Login Love for your Android App

We love UI components–as you may know through the pre-built UI classes in our iOS SDK. Today, we are bringing this same love to Android. We are launching ParseLoginUI, an open-source library project for building login screens on Android with the Parse SDK. This ultra-customizable library implements screens for login, signup, and password help. We are releasing this as a standalone project (apart from the Parse Android SDK) so that you have the flexibility to make further changes to its look and feel when you integrate it into your app.

To use ParseLoginUI with your app, you should import the library project, and add the following to your app’s AndroidManifest.xml:


Then, you can show the login screen by launching ParseLoginActivity with these two lines of code:

ParseLoginBuilder builder = new ParseLoginBuilder(MyActivity.this);
startActivityForResult(builder.build(), 0);

Within ParseLoginActivity, our library project will automatically manage the login workflow. Besides signing in, users can also sign up or ask for an email password reset. The default version of each screen (login, signup, and recover password) is shown below.

Basic Login Screens

Let’s see how we can configure our login to look different.  Make the following changes to our AndroidManifest.xml:


    <!-- Added these options below to customize the login flow -->

With these simple configurations, we’ve changed the app logo, added Facebook & Twitter logins, and changed the text shown for the password-reset link. We also enabled an option to automatically save the email address as the username, so that you don’t have to manually save it in both fields of the ParseUser object. When this option is turned on, both the login and signup screens are also automatically updated to prompt for email address as username.

Customized Login Screens

Our Android documentation contains guides for both basic and advanced use cases. You can find the source code for ParseLoginUI at our GitHub repository. Try it out and let us know what you think!

Stanley Wang
June 25, 2014

dvara: A Mongo Proxy

We wrote dvara, a connection pooling proxy for mongo, to solve an immediate problem we were facing. We were running into the connection limits on some of our replica sets. Mongo through 2.4 had a max-max conn limit of 20,000. As the number of our application servers grew, the number of concurrent active connections to our replica sets grew. Mongo 2.6 removed this limit, but it was unfortunately not ready at that time (we’re still testing it and haven’t upgraded to it yet). Even if it were ready, the cost per connection is 1MB, which takes away precious memory otherwise used by the database. A sharded cluster with mongos as the proxy was another path we considered. Enabling sharding may have helped, but that change would spill over into our application logic and we use at least some of the restricted features. We are experimenting with sharded replica sets in our environment, and from our experience we weren’t confident they would actually help with our connection limit problem. So we set out on what seemed like an ambitious, and in my mind, a difficult goal of building a connection pooling proxy for mongod.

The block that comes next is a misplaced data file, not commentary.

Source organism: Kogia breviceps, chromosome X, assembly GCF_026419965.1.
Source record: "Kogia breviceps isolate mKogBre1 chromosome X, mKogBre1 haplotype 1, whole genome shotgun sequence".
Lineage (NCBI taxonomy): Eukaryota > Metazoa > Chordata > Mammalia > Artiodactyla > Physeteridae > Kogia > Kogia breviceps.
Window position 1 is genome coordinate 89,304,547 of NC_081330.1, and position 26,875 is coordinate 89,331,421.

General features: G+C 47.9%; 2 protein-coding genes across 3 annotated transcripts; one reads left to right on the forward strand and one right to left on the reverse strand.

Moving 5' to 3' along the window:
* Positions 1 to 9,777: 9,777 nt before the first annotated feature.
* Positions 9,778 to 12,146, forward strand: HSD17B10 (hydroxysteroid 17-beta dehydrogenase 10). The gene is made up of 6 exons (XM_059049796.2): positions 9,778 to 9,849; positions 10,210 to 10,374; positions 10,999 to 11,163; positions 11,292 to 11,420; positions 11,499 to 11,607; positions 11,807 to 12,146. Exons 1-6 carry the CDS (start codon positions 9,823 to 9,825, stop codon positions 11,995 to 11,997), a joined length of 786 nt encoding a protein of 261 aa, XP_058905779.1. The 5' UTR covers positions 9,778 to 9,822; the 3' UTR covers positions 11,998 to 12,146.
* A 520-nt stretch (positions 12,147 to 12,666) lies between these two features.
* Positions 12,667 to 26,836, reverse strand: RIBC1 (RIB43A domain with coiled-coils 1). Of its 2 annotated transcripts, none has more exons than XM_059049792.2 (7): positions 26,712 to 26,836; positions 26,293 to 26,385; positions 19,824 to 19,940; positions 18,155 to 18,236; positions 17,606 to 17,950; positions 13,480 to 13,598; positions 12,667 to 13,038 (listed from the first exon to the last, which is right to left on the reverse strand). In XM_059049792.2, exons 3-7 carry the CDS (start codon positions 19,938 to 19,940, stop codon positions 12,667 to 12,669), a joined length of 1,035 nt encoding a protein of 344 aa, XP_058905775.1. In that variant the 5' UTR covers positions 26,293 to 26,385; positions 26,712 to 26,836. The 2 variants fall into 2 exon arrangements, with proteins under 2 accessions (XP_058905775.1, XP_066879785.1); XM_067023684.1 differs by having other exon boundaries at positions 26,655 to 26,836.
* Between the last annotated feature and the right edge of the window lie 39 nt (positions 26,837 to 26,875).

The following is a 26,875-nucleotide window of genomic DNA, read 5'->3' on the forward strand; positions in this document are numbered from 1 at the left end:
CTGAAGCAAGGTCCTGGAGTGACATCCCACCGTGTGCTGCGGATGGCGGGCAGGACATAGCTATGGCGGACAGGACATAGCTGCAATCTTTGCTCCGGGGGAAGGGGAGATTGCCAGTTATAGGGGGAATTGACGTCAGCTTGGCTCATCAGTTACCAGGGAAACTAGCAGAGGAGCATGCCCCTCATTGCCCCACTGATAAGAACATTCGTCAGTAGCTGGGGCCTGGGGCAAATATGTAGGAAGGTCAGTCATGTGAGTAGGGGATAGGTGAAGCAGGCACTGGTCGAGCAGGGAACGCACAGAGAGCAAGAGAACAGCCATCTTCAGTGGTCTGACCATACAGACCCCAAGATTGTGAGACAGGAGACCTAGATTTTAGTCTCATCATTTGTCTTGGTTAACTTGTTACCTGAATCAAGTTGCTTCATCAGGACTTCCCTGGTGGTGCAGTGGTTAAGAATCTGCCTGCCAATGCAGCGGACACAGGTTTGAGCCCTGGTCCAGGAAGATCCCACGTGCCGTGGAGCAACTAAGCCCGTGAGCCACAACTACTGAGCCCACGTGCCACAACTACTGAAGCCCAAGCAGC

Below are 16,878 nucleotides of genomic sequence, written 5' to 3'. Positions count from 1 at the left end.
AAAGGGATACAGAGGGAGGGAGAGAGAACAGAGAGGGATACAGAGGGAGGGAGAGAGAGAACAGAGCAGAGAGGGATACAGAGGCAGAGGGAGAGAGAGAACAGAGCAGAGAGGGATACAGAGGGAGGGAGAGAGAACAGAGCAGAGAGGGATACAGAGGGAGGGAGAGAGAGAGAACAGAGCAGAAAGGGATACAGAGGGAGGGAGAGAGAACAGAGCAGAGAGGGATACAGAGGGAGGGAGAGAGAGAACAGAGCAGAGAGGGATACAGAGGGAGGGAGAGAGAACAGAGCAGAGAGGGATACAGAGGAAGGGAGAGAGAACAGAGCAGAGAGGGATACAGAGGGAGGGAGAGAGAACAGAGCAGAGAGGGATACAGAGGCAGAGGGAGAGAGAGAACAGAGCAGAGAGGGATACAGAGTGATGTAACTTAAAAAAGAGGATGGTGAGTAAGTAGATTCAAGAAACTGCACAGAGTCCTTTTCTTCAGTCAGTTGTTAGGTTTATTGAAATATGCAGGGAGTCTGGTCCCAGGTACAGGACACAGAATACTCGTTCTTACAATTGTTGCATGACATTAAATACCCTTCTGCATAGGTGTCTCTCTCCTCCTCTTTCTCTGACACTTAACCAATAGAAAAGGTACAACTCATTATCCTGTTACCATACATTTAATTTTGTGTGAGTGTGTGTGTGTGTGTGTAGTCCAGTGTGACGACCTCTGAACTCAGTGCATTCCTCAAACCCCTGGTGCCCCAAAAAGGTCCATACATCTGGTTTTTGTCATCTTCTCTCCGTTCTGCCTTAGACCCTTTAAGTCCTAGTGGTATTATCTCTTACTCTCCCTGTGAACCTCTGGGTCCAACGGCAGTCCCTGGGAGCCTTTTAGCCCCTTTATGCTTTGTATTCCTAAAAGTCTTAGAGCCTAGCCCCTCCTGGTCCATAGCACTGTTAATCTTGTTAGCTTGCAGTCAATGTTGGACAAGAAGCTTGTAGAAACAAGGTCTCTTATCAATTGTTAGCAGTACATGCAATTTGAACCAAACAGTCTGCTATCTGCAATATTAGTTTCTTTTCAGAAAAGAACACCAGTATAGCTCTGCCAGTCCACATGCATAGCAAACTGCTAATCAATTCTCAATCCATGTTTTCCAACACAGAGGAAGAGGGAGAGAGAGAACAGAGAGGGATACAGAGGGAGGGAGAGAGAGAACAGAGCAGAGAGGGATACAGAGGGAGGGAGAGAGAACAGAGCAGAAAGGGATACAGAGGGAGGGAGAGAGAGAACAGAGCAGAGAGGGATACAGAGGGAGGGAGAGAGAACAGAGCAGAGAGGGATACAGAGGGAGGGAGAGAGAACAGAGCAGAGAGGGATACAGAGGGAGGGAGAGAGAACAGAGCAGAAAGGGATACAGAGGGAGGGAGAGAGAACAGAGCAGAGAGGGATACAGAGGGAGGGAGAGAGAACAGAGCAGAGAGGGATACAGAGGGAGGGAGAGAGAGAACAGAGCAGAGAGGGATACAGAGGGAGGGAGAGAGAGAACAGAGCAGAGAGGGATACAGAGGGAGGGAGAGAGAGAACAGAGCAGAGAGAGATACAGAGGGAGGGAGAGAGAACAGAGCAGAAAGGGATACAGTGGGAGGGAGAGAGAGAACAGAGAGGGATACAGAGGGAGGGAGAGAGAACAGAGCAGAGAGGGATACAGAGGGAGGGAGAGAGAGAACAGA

Down to the Wire

We started off with a simple proof of concept, working backwards from legacy wire protocol documentation. We got it far enough to serve basic read/write queries in a few weeks. We attribute the speed at which we got the prototype working to using Go to build it. Go allowed us to write easy to follow code, and yet not pay the cost of a thread per connection, or the alternative of having to write callbacks or some other form of manually managed asynchronous network IO logic. Additionally, while our proxy prefers to not look at the bytes flowing through or decode the BSON for performance reasons, Gustavo Niemeyer‘s excellent mgo driver, along with its bson library made it trivial for us to introspect and mutate the traffic we needed to. The first of these cases was the isMaster and the replSetGetStatus commands. These command return the member/host information the client uses to decide who to connect and talk to. We need to replace the real host/ports with the proxy host/ports.